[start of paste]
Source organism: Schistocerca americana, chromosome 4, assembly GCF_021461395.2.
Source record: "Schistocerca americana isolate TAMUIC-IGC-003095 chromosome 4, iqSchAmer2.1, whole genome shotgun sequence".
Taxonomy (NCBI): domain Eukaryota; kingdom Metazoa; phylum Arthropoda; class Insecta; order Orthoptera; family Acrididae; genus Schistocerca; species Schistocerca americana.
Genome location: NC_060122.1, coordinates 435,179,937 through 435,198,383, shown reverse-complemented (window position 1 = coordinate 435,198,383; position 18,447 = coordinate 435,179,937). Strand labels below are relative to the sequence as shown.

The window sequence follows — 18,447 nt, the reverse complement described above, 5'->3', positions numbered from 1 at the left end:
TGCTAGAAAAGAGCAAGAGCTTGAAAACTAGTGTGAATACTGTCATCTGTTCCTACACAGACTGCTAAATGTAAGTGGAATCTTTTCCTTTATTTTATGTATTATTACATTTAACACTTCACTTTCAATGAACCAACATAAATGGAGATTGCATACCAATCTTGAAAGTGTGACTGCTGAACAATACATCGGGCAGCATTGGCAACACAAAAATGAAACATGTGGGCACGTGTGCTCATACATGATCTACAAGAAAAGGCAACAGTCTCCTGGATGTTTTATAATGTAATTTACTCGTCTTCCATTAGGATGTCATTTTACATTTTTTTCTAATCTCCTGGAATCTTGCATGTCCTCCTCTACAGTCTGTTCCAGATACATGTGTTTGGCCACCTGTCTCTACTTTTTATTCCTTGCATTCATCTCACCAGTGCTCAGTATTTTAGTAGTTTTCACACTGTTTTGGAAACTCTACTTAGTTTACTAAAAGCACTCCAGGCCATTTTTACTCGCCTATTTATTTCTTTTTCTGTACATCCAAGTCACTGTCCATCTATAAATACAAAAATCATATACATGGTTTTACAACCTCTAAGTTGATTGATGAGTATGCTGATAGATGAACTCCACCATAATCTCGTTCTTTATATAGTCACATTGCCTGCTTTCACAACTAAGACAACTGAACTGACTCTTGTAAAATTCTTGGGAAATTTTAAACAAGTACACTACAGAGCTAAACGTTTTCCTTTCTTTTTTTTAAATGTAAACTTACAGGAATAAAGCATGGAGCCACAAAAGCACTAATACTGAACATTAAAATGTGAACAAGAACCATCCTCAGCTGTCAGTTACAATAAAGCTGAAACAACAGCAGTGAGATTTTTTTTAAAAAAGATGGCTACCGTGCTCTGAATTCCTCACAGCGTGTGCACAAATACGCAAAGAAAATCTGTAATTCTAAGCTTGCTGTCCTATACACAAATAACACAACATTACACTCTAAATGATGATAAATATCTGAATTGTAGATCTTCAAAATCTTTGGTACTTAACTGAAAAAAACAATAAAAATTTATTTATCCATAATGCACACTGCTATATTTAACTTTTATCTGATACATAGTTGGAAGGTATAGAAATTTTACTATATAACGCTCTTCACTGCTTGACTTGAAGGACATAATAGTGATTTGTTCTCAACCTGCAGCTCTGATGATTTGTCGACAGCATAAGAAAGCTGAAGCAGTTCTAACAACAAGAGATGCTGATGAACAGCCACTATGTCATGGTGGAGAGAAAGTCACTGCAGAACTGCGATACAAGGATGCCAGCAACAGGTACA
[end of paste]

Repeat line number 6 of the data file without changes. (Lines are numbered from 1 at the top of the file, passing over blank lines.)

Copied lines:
TGCTAGAAAAGAGCAAGAGCTTGAAAACTAGTGTGAATACTGTCATCTGTTCCTACACAGACTGCTAAATGTAAGTGGAATCTTTTCCTTTATTTTATGTATTATTACATTTAACACTTCACTTTCAATGAACCAACATAAATGGAGATTGCATACCAATCTTGAAAGTGTGACTGCTGAACAATACATCGGGCAGCATTGGCAACACAAAAATGAAACATGTGGGCACGTGTGCTCATACATGATCTACAAGAAAAGGCAACAGTCTCCTGGATGTTTTATAATGTAATTTACTCGTCTTCCATTAGGATGTCATTTTACATTTTTTTCTAATCTCCTGGAATCTTGCATGTCCTCCTCTACAGTCTGTTCCAGATACATGTGTTTGGCCACCTGTCTCTACTTTTTATTCCTTGCATTCATCTCACCAGTGCTCAGTATTTTAGTAGTTTTCACACTGTTTTGGAAACTCTACTTAGTTTACTAAAAGCACTCCAGGCCATTTTTACTCGCCTATTTATTTCTTTTTCTGTACATCCAAGTCACTGTCCATCTATAAATACAAAAATCATATACATGGTTTTACAACCTCTAAGTTGATTGATGAGTATGCTGATAGATGAACTCCACCATAATCTCGTTCTTTATATAGTCACATTGCCTGCTTTCACAACTAAGACAACTGAACTGACTCTTGTAAAATTCTTGGGAAATTTTAAACAAGTACACTACAGAGCTAAACGTTTTCCTTTCTTTTTTTTAAATGTAAACTTACAGGAATAAAGCATGGAGCCACAAAAGCACTAATACTGAACATTAAAATGTGAACAAGAACCATCCTCAGCTGTCAGTTACAATAAAGCTGAAACAACAGCAGTGAGATTTTTTTTAAAAAAGATGGCTACCGTGCTCTGAATTCCTCACAGCGTGTGCACAAATACGCAAAGAAAATCTGTAATTCTAAGCTTGCTGTCCTATACACAAATAACACAACATTACACTCTAAATGATGATAAATATCTGAATTGTAGATCTTCAAAATCTTTGGTACTTAACTGAAAAAAACAATAAAAATTTATTTATCCATAATGCACACTGCTATATTTAACTTTTATCTGATACATAGTTGGAAGGTATAGAAATTTTACTATATAACGCTCTTCACTGCTTGACTTGAAGGACATAATAGTGATTTGTTCTCAACCTGCAGCTCTGATGATTTGTCGACAGCATAAGAAAGCTGAAGCAGTTCTAACAACAAGAGATGCTGATGAACAGCCACTATGTCATGGTGGAGAGAAAGTCACTGCAGAACTGCGATACAAGGATGCCAGCAACAGGTACA